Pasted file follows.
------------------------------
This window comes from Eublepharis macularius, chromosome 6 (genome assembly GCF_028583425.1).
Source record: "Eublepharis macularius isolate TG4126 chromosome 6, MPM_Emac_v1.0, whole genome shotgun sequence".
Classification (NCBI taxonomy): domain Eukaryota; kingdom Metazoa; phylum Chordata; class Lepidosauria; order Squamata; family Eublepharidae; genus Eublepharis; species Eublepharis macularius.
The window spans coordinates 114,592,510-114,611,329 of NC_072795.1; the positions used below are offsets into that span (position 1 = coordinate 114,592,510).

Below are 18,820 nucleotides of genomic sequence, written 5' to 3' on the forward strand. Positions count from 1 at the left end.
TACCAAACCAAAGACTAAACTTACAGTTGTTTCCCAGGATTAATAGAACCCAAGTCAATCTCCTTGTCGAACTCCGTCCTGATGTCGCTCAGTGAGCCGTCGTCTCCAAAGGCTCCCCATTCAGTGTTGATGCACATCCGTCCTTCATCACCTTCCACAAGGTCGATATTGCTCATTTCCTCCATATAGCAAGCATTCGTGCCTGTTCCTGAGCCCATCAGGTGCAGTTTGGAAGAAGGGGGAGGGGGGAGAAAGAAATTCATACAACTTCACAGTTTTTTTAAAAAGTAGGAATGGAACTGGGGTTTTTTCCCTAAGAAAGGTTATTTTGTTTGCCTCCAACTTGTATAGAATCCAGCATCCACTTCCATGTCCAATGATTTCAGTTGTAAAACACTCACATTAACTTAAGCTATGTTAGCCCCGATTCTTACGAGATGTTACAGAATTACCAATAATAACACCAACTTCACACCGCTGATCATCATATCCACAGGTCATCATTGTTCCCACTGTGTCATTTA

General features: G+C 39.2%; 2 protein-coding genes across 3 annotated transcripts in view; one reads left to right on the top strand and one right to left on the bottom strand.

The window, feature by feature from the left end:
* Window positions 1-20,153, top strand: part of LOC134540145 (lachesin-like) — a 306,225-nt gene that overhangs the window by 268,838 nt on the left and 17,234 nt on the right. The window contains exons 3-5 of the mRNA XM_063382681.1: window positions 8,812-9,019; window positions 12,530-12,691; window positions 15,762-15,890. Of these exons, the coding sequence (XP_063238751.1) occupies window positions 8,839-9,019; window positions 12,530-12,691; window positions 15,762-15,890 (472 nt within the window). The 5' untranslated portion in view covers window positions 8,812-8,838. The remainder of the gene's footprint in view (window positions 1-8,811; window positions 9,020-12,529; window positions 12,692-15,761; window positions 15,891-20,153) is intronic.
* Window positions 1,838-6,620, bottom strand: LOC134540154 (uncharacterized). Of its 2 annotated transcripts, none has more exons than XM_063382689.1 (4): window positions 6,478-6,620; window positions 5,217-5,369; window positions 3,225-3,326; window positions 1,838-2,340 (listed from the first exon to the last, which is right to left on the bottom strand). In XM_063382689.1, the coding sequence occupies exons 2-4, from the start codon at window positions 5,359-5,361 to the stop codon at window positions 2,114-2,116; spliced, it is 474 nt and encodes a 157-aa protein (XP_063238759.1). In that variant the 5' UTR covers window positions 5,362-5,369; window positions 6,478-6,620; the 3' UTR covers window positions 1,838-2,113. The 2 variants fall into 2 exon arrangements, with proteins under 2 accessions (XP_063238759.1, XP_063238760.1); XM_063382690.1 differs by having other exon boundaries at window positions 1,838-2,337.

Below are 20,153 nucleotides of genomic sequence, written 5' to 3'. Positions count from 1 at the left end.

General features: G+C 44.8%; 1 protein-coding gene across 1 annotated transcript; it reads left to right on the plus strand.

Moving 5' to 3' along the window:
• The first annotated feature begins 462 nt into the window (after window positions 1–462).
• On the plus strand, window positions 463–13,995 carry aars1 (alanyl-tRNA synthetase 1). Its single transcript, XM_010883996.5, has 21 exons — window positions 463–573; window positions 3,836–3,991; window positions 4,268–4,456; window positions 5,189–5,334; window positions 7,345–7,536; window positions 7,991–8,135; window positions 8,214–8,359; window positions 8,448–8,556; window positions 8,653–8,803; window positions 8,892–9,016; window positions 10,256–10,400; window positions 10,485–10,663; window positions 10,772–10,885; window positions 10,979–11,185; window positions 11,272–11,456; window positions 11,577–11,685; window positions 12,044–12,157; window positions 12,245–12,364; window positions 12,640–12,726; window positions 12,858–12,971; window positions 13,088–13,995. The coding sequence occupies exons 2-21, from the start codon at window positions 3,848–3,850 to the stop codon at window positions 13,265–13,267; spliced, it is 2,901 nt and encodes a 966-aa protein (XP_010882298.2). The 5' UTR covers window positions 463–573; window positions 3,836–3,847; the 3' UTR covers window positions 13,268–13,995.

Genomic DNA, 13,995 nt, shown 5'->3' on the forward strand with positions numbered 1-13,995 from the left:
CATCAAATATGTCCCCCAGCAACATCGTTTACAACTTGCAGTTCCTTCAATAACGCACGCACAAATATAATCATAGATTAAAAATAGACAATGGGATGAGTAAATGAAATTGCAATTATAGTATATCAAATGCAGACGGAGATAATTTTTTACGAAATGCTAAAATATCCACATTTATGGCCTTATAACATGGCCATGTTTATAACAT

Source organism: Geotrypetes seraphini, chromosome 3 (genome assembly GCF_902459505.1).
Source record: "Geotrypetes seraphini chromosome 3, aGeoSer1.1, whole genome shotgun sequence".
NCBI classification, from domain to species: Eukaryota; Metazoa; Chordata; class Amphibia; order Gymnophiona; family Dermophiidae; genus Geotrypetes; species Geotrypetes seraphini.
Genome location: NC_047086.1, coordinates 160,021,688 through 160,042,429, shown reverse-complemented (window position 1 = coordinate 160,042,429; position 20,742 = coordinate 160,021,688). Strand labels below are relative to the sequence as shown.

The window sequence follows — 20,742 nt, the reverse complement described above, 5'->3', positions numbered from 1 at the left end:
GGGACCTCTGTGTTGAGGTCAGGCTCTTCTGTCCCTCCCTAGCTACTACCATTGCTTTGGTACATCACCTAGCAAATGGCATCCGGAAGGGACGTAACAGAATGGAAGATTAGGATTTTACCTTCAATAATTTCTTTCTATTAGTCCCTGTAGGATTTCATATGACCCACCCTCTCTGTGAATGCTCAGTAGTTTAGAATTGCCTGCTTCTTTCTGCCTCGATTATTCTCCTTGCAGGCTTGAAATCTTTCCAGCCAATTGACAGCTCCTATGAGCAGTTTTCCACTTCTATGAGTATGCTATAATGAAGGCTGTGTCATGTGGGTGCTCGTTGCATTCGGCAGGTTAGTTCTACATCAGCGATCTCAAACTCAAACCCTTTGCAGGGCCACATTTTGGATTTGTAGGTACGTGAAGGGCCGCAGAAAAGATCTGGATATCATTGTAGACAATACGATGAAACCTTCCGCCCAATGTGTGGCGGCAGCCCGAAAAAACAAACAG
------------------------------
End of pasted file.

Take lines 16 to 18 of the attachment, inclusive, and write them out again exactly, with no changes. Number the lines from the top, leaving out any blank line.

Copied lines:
Genomic DNA, 13,995 nt, shown 5'->3' on the forward strand with positions numbered 1-13,995 from the left:
CATCAAATATGTCCCCCAGCAACATCGTTTACAACTTGCAGTTCCTTCAATAACGCACGCACAAATATAATCATAGATTAAAAATAGACAATGGGATGAGTAAATGAAATTGCAATTATAGTATATCAAATGCAGACGGAGATAATTTTTTACGAAATGCTAAAATATCCACATTTATGGCCTTATAACATGGCCATGTTTATAACAT

Source organism: Geotrypetes seraphini, chromosome 3 (genome assembly GCF_902459505.1).